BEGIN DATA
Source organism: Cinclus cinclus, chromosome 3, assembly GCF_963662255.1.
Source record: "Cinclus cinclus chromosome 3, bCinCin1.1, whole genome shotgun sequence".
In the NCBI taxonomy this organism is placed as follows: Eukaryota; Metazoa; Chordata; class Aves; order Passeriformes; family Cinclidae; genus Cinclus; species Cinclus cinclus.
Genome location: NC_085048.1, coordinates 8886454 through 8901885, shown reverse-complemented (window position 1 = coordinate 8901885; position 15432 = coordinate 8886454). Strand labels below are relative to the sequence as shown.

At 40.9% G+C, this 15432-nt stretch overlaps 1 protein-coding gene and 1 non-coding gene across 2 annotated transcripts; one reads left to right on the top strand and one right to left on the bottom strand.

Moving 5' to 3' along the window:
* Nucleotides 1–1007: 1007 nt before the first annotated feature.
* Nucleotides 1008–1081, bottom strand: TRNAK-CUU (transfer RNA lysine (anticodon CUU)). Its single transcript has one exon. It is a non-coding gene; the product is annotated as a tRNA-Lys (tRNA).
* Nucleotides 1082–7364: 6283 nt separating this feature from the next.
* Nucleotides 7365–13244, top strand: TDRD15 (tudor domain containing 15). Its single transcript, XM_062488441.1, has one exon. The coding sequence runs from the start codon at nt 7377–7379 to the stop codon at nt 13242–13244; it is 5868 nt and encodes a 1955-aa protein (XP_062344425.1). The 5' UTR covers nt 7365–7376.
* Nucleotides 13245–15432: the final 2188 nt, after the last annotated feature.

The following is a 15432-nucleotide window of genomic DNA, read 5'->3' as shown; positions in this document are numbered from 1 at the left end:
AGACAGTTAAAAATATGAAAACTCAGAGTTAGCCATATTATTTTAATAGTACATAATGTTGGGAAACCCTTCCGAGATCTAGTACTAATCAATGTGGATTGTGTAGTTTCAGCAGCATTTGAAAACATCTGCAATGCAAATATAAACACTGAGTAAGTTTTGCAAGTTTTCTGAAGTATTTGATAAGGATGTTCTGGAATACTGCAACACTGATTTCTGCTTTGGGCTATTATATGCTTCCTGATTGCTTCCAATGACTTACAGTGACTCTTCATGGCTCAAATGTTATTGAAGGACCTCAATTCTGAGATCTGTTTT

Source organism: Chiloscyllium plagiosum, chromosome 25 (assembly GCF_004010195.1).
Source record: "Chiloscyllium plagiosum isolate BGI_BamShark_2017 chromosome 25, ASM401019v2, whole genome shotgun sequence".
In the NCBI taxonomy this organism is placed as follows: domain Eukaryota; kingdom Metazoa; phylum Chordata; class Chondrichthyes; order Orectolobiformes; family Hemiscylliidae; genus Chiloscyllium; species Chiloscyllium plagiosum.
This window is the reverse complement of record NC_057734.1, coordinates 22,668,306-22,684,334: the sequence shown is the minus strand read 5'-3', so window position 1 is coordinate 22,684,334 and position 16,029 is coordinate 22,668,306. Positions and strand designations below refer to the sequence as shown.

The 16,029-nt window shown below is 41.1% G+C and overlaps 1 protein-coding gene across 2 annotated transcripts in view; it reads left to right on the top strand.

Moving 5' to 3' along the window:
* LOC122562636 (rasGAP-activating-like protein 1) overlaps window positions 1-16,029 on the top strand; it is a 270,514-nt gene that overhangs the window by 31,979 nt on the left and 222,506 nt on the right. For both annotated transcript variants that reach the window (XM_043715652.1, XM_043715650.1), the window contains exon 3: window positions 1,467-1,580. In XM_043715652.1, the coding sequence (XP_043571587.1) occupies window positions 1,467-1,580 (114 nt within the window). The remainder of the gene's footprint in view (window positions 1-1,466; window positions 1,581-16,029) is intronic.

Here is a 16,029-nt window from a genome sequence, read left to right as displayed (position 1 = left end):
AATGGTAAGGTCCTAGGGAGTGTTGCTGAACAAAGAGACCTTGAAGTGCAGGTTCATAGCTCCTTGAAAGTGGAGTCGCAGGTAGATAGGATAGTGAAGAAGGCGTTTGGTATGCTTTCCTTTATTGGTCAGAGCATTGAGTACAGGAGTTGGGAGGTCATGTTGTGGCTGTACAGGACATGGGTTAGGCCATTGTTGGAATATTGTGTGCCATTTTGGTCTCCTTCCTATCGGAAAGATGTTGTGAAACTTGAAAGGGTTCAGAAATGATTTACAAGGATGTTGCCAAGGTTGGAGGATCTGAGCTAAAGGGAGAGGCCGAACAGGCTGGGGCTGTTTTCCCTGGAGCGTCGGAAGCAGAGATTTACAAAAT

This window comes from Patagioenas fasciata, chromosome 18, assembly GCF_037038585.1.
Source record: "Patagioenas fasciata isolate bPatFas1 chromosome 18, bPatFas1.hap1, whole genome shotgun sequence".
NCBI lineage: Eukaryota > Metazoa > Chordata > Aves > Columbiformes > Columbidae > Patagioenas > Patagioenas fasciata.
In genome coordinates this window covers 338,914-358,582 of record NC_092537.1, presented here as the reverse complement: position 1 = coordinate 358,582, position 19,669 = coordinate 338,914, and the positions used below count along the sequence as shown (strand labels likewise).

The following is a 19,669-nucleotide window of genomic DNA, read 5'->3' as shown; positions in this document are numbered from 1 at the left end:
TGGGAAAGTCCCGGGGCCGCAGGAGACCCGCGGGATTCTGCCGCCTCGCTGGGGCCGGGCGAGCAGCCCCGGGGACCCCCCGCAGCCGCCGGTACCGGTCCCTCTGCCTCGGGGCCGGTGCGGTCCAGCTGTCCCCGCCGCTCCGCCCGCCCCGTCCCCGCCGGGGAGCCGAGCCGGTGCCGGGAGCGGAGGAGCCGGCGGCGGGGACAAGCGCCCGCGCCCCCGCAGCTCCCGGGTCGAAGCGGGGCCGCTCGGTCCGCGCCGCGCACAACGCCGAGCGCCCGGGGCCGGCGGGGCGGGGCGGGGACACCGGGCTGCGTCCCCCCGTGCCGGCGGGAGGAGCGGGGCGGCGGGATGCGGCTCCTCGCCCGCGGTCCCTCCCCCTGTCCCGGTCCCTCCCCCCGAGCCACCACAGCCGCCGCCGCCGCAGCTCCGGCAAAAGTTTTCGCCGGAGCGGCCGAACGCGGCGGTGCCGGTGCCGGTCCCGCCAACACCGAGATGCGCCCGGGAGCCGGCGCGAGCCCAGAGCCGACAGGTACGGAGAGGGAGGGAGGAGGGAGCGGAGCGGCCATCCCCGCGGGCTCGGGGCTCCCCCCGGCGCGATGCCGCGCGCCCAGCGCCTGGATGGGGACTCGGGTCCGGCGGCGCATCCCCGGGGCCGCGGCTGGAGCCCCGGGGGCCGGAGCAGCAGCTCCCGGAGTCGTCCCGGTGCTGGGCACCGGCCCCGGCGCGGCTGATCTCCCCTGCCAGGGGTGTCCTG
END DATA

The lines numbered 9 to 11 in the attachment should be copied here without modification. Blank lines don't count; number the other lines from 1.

* Nucleotides 1082–7364: 6283 nt separating this feature from the next.
* Nucleotides 7365–13244, top strand: TDRD15 (tudor domain containing 15). Its single transcript, XM_062488441.1, has one exon. The coding sequence runs from the start codon at nt 7377–7379 to the stop codon at nt 13242–13244; it is 5868 nt and encodes a 1955-aa protein (XP_062344425.1). The 5' UTR covers nt 7365–7376.
* Nucleotides 13245–15432: the final 2188 nt, after the last annotated feature.